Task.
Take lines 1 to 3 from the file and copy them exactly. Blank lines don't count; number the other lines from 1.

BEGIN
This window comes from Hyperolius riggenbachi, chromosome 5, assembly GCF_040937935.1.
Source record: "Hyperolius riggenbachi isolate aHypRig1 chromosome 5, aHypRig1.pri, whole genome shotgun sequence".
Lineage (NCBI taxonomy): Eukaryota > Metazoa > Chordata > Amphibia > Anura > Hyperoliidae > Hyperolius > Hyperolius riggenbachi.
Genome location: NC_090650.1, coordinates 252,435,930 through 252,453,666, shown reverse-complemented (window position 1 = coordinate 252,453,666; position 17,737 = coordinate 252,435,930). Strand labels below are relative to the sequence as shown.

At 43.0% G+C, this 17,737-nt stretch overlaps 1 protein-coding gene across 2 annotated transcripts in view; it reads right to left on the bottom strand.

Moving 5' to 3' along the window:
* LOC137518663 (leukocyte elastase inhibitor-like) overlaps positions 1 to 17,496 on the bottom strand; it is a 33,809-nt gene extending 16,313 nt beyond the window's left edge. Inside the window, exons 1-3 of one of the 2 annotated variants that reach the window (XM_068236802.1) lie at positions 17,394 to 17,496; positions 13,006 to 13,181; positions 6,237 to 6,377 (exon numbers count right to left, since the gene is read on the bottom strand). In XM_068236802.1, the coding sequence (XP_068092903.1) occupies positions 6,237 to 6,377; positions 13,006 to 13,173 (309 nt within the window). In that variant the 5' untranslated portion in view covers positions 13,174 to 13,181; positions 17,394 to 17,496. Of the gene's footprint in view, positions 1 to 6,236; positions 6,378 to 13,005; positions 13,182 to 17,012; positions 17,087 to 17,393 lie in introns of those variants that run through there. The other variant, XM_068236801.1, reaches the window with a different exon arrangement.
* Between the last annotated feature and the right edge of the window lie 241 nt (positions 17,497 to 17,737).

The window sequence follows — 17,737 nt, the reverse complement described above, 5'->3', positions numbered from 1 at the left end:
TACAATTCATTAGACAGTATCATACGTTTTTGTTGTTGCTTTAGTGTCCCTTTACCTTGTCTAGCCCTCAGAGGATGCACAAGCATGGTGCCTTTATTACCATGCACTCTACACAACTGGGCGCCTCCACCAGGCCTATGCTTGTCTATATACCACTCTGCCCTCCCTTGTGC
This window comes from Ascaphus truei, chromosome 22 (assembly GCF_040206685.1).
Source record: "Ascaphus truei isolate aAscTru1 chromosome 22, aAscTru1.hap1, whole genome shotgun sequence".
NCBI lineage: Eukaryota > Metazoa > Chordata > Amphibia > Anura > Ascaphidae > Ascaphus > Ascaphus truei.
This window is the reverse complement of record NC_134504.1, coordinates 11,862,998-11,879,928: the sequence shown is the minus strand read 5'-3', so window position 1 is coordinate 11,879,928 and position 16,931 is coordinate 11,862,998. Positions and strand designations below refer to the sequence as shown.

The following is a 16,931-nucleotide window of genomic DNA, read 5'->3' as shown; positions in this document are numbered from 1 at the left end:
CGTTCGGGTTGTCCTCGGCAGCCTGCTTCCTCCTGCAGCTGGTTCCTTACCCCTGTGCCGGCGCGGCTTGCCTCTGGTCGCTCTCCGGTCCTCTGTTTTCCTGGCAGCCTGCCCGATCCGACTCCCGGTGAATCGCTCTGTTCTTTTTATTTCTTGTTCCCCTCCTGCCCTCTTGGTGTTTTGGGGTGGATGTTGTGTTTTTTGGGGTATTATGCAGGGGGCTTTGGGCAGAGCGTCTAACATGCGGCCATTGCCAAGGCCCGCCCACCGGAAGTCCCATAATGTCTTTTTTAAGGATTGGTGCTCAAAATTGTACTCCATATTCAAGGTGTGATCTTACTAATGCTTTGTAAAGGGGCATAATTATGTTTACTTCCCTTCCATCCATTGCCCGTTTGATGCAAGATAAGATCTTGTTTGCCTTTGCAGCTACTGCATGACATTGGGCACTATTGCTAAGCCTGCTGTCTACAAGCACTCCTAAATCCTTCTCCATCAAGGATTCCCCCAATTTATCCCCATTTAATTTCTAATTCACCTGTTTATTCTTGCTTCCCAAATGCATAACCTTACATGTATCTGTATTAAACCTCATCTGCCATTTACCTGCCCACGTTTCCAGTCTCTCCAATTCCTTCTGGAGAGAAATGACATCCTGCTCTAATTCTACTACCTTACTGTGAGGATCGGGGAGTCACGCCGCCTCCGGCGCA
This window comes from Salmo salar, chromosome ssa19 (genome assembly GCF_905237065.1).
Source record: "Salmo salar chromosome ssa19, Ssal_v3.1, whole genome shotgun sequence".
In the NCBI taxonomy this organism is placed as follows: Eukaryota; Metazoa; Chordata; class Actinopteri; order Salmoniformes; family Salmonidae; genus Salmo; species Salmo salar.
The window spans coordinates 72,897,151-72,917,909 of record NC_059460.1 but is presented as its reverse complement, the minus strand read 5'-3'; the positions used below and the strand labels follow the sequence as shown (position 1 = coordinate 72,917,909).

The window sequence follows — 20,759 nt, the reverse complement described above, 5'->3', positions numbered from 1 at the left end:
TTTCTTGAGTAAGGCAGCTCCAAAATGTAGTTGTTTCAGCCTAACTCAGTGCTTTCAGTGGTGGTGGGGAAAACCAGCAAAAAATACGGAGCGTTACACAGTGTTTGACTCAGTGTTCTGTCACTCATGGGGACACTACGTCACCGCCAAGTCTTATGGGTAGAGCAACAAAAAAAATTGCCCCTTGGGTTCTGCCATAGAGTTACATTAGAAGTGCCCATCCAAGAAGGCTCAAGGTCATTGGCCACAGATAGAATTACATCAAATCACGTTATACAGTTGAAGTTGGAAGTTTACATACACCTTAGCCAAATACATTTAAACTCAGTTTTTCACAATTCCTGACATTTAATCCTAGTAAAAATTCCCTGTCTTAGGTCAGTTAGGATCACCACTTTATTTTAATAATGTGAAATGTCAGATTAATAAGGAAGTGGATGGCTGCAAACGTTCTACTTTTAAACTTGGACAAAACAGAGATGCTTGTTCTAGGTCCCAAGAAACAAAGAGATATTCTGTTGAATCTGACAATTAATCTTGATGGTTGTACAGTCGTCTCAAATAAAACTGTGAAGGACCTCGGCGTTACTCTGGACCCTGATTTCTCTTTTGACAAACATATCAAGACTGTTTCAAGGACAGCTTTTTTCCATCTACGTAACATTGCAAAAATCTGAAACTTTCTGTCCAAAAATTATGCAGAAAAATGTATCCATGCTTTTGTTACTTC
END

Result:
This window comes from Hyperolius riggenbachi, chromosome 5, assembly GCF_040937935.1.
Source record: "Hyperolius riggenbachi isolate aHypRig1 chromosome 5, aHypRig1.pri, whole genome shotgun sequence".
Lineage (NCBI taxonomy): Eukaryota > Metazoa > Chordata > Amphibia > Anura > Hyperoliidae > Hyperolius > Hyperolius riggenbachi.